Integrated Wideband Communications System

The Integrated Wideband Communications System was a microwave and tropospheric scatter communications web that eventually spanned the entire Republic of Vietnam and Thailand. The equipment was commercially procured, installed by a contractor, and the system was, therefore, of commercial fixed-station improved quality throughout. It constituted the Southeast Asia portion of the global Defense Communications System which had been delegated to the Army by the Department of Defense through its Defense Communications Agency. The completed system became by far the largest communications complex the Army had ever undertaken, creating an equivalent of the Bell Telephone System for South Vietnam and Thailand. However, the integrated system did not come into being quickly, easily, or, for that matter, inexpensively.

An urgent request for the fixed-plant system had been made in mid-1964, accompanied by a required implementation date of December 1965. The implementation date, however, was not met; in fact, fifteen months elapsed from the date of the contract award until the first link became operational in December 1966. This initial link was a small part of Phase I of the three ultimate phases of the Integrated Wideband Communications System.

The Three Phases

In Vietnam, Phase I of the Integrated Wideband Communications System, incorporating and expanding the BACK PORCH links, was primarily intended to provide more circuits from Saigon and north throughout the country. A new extension was built from the Monkey Mountain site in Da Nang to Phu Bai, a large U.S. encampment area just south of the imperial city of Hue. In the center of a huge triangle between Saigon, Nha Trang, and Pleiku, an important circuit and system-switching facility was built on top of Pr' Line Mountain, a short distance to the southeast from Dalat. High-capacity links were to be provided between Pr' Line and the


Photograph: Pr'line Mountain Siganl Facility

PR' LINE MOUNTAIN SIGNAL FACILITY, a key site of the Integrated Wide­band Communications System.

three corners of the triangle. Numbers of short links were built in and around the capital city area, where the fixed systems of Phase I replaced earlier tactical microwave circuits. Phase I of the integrated system was not intended to support a large troop buildup but was to provide the communications for up to 40,000 U.S. troops in Vietnam, primarily advisers and helicopter units.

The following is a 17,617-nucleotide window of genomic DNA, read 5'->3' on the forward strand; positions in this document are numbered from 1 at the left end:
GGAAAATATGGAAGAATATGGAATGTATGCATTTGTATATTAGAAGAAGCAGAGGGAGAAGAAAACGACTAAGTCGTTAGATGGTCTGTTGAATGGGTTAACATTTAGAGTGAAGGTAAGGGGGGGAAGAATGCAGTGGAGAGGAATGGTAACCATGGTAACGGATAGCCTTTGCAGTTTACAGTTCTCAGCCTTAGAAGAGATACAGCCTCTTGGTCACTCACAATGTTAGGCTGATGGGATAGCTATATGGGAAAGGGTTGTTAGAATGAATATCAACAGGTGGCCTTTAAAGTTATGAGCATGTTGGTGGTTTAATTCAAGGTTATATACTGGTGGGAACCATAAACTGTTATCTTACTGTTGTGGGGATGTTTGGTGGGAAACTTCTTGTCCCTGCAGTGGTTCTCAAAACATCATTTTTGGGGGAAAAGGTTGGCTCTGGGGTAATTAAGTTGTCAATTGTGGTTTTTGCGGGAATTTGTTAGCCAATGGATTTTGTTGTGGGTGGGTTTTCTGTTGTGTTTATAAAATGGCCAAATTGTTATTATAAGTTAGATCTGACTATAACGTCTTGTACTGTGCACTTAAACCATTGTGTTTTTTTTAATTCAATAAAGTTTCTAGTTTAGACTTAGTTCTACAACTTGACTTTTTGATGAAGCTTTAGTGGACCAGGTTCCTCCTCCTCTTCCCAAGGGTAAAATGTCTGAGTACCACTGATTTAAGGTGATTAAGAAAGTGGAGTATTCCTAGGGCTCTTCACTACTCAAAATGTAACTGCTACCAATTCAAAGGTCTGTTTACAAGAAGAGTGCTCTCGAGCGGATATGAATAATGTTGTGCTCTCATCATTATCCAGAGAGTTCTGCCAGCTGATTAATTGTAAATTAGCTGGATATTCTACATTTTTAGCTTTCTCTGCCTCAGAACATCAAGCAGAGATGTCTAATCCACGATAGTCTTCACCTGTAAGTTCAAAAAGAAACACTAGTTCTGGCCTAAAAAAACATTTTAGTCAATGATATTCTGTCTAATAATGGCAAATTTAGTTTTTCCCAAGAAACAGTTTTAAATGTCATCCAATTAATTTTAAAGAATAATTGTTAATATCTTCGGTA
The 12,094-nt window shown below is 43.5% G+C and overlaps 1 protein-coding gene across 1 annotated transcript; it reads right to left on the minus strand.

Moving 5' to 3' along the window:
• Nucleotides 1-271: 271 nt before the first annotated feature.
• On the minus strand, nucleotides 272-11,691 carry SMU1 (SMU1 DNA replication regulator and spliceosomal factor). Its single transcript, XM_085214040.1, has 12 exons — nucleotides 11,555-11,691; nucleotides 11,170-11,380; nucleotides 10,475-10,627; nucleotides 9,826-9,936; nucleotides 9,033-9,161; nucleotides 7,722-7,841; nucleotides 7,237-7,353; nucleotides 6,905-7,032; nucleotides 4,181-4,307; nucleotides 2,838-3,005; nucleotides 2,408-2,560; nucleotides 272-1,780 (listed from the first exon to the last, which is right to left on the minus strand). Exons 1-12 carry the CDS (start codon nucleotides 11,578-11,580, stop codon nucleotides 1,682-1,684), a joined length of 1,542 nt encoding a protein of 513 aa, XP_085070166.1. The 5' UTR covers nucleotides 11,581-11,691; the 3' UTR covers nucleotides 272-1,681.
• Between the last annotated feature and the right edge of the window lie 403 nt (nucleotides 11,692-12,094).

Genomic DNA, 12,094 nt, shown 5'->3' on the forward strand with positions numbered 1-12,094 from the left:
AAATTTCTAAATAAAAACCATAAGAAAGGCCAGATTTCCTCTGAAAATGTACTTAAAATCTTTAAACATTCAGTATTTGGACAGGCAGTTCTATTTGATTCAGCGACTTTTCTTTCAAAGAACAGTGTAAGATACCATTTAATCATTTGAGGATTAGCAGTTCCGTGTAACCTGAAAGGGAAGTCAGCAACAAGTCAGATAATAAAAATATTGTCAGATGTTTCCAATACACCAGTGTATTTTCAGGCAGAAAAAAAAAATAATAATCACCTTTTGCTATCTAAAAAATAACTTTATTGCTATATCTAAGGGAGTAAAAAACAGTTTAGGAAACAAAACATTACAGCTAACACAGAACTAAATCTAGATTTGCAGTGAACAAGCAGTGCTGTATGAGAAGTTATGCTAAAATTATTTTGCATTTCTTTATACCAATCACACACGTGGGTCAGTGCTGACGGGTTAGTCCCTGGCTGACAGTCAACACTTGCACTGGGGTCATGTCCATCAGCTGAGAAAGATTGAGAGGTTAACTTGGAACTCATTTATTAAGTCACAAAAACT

As the force level in Vietnam grew, the requirements increased, and General Westmoreland's communicators were forced to ask for the Phase II upgrade. The Department of Defense approved Phase II in January 1966 and scheduled its completion for October 1966.

The primary purposes of Phase II were to expand both the major north-south backbone trunk system and the Saigon microwave complex, and to extend the fixed-plant system into new areas in support of combat operations. Sixteen new sites were to be added, involving twenty-five new communications links; nine Phase I links were to be upgraded to a higher capacity. In all, the total number of terminals was doubled, and the circuit total was tripled. When the Saigon-Nha Trang tropospheric scatter link was


upgraded to carry 240 channels, it was the world's first tropospheric scatter link to achieve daily operation at so large a capacity. In August 1966 the Secretary of Defense approved Phase III of the Integrated Wideband Communications System, which would provide support for 400,000 troops. The primary objective of this phase was to extend the wideband system into the Mekong Delta area in order to meet the needs of expanding combat operations there. No new major relay systems were included in this phase, but many short links were added around large nodal sites in the existing wideband network. The first link of Phase III would not be completed until December 1967.

Concurrent with the award of a letter contract to Page Communications Engineers, Inc., for the Vietnam portion of the fixed­plant system, the Army awarded the contract for the Thailand portion to Philco-Ford Corporation. In Thailand progress was made in the same phase pattern as in Vietnam. With the obvious exception of combat action, the problems experienced in Thailand during the ultimate completion of the wideband system paralleled those in Vietnam.